Article XI-E of the State Constitution, known as the municipal home rule amendment, is designed to allow municipalities to govern themselves in local matters. Inlet Associates v. Assateague House Condominium Ass’n, 313 Md. 413, 425, 545 A.2d 1296 (1988). Section 1 of Article XI-E prohibits the General Assembly from enacting a law relating to the “incorporation, organization, government, or affairs” of a municipal corporation unless the law applies to a class of municipalities.[3]
Section 3 expressly authorizes a municipal corporation to amend its charter “relating to the incorporation, organization, government, or affairs” of the municipality.[4]

Other sections of Article XI-E set limits on the municipal legislative authority with respect to certain subjects and address the relationship between municipal charters and laws enacted by the General Assembly.[5]
Following ratification of Article XI-E in 1954, the General Assembly enacted legislation to implement municipal home rule. Chapter 423, Laws of Maryland 1955. That legislation is codified in Article 23A of the Annotated Code of Maryland, together with a broad grant of legislative authority for municipal corporations. See Annotated Code of Maryland, Article 23A, § 1, 23A, § 2; see also Inlet Associates v. Assateague House Condominium Ass’n, 313 Md. at 425.

B. Whether a Local Initiative is Municipal Charter Material

A municipal charter is often equated to a local constitution. See, e.g., 80 Opinions of the Attorney General 227, 229 (1995). “The basic function of a constitution or a charter is to distribute power among the various agencies of government, and between the government and the people . . . A charter . . . is the organic, the fundamental law, establishing basic principles governing relationships between the government and the people.” Board of Supervisors of Elections v. Smallwood, 327 Md. 220, 237, 608 A.2d 1222 (1992) (citations omitted).

Because a municipal charter establishes a framework for local government, there are limits on what a charter may address. While either the municipal legislative body or the voters may initiate a charter amendment relating to “the incorporation, organization, government, or affairs” of the municipal corporation, they may not “legislate” through the charter. In other words, a municipal charter amendment must be “charter material.”[6]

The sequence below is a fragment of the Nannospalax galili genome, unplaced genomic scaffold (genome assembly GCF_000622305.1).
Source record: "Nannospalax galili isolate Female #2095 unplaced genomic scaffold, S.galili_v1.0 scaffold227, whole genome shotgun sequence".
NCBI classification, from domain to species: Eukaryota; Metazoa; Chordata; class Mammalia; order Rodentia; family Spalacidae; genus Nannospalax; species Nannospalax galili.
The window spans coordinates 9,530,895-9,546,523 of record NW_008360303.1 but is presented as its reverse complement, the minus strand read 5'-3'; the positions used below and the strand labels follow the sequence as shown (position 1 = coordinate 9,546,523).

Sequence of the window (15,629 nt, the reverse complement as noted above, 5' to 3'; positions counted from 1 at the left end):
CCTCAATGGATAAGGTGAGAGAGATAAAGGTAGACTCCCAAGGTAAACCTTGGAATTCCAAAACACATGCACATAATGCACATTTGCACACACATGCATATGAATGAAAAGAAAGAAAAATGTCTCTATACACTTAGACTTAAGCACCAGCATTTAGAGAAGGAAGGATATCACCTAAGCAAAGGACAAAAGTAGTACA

A charter amendment that gives municipal voters a right to initiate legislation relates to the form and structure of the municipal government. See, e.g., Maryland State Administrative Board of Election Laws v. Talbot County, 316 Md. 332, 348, 558 A.2d 724 (1989) (while the power of direct legislative initiative may constitute a part of the form and structure of government, such power is repugnant to Article XI-A of the Constitution). Thus, in the parlance of Article XI-E of the Constitution, the legislative initiative concerns the “organization, government, or affairs” of the municipality.

Of course, the municipal home rule amendment does not give municipal corporations absolute autonomy. 88 Opinions of the Attorney General ___ (2003) [Opinion No. 03-010 (June 24, 2003)], slip op. at 8 n. 11. If there is a conflict between a municipal charter and the Constitution or a public general law, the latter prevails. Therefore, we must consider whether a charter amendment providing for a ballot initiative would place the Town Charter in conflict with the Maryland Constitution or public general law.

C. Whether an Initiative Provision in a Charter Would Conflict with State Law

1. Maryland Constitution

In the context of a county charter, the Court of Appeals has ruled that an initiative process that allows voters to propose and enact legislation directly is “constitutionally at odds with the primacy of the elected legislative body” required under Article XI-A, § 3 of the Constitution. Maryland State Administrative Board of Election Laws v. Talbot County, 316 Md. 332, 349, 558 A.2d 724
(1989).[7] As noted above, Maryland’s appellate courts have not had the opportunity to consider whether a legislative initiative in a municipal charter would suffer from the same defect. However, in our view, there is a significant distinction between a county charter adopted under Article XI-A and a municipal charter adopted under Article XI-E.

Article XI-A prescribes the methods by which a county may adopt charter home rule and the manner by which a county charter may be amended. Article XI-A, §§ 1, 1A, and 5. While the powers to establish and organize county government are derived directly from Article XI-A and are exercised through adoption or amendment of the county charter, the legislative powers available to a charter county derive, not directly from the Constitution, but through a statutory grant of authority enacted pursuant to Article XI-A, § 2. Ritchmount Partnership v. Board of Supervisors of Elections, 283 Md. 48, 57-59, 388 A.2d 523 (1978). In terms of the structure of county government, Article XI-A, § 3 requires that the charter provide for an “elective legislative body in which shall be vested the law-making power of said . . . County . . . upon all matters covered by the express powers granted [by the Legislature].” A legislative initiative process adopted as part of a county charter would conflict with this direction that the county legislative body is to exercise the law-making power of the county with respect to “all matters” within the scope of that power.